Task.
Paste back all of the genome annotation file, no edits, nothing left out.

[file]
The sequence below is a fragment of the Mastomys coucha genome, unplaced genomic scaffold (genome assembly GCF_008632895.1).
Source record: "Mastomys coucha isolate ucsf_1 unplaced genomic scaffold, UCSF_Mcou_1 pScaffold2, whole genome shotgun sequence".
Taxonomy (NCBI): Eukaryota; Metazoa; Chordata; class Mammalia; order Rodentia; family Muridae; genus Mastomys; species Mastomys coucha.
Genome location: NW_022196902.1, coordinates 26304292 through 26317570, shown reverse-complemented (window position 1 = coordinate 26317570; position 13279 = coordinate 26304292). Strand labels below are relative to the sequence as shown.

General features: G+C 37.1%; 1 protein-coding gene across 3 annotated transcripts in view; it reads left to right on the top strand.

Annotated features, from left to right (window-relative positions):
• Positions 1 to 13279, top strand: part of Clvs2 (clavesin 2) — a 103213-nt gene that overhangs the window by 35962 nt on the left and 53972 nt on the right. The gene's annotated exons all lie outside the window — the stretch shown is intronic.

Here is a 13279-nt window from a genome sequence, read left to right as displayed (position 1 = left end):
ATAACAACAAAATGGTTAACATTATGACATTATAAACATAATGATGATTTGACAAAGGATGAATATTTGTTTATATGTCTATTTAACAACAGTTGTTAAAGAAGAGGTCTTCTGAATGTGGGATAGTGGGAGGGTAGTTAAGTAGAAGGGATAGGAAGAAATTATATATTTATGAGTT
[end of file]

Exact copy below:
The sequence below is a fragment of the Mastomys coucha genome, unplaced genomic scaffold (genome assembly GCF_008632895.1).
Source record: "Mastomys coucha isolate ucsf_1 unplaced genomic scaffold, UCSF_Mcou_1 pScaffold2, whole genome shotgun sequence".
Taxonomy (NCBI): Eukaryota; Metazoa; Chordata; class Mammalia; order Rodentia; family Muridae; genus Mastomys; species Mastomys coucha.
Genome location: NW_022196902.1, coordinates 26304292 through 26317570, shown reverse-complemented (window position 1 = coordinate 26317570; position 13279 = coordinate 26304292). Strand labels below are relative to the sequence as shown.

General features: G+C 37.1%; 1 protein-coding gene across 3 annotated transcripts in view; it reads left to right on the top strand.

Annotated features, from left to right (window-relative positions):
• Positions 1 to 13279, top strand: part of Clvs2 (clavesin 2) — a 103213-nt gene that overhangs the window by 35962 nt on the left and 53972 nt on the right. The gene's annotated exons all lie outside the window — the stretch shown is intronic.

Here is a 13279-nt window from a genome sequence, read left to right as displayed (position 1 = left end):
ATAACAACAAAATGGTTAACATTATGACATTATAAACATAATGATGATTTGACAAAGGATGAATATTTGTTTATATGTCTATTTAACAACAGTTGTTAAAGAAGAGGTCTTCTGAATGTGGGATAGTGGGAGGGTAGTTAAGTAGAAGGGATAGGAAGAAATTATATATTTATGAGTT